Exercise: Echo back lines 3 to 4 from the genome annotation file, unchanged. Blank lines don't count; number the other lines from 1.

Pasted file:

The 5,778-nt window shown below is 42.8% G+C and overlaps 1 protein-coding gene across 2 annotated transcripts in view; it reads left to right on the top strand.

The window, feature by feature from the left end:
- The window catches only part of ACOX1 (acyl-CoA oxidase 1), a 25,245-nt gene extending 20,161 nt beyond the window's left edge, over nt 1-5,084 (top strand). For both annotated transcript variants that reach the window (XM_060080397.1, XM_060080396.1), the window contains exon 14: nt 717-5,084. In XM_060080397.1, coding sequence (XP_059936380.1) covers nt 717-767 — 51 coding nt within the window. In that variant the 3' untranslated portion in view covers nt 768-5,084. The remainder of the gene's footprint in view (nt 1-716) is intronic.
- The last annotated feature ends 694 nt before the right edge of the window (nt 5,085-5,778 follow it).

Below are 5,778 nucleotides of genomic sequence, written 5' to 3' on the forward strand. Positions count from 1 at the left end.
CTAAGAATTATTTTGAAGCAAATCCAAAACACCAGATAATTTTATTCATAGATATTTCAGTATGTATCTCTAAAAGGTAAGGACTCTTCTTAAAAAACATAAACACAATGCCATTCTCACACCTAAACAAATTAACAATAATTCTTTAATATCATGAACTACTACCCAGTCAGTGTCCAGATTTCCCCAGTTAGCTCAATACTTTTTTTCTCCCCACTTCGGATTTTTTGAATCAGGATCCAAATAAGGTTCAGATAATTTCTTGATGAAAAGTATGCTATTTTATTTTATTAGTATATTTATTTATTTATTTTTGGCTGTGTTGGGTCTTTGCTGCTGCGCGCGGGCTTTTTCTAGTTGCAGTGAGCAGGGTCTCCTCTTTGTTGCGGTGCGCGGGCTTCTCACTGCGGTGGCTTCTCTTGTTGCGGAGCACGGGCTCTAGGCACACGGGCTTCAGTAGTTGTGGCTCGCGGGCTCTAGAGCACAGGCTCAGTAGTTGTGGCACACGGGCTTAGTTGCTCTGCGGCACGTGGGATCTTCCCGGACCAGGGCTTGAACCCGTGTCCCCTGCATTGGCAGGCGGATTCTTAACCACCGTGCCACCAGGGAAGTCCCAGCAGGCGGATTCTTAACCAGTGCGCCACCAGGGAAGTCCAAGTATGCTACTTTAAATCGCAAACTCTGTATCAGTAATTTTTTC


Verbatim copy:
- The window catches only part of ACOX1 (acyl-CoA oxidase 1), a 25,245-nt gene extending 20,161 nt beyond the window's left edge, over nt 1-5,084 (top strand). For both annotated transcript variants that reach the window (XM_060080397.1, XM_060080396.1), the window contains exon 14: nt 717-5,084. In XM_060080397.1, coding sequence (XP_059936380.1) covers nt 717-767 — 51 coding nt within the window. In that variant the 3' untranslated portion in view covers nt 768-5,084. The remainder of the gene's footprint in view (nt 1-716) is intronic.
- The last annotated feature ends 694 nt before the right edge of the window (nt 5,085-5,778 follow it).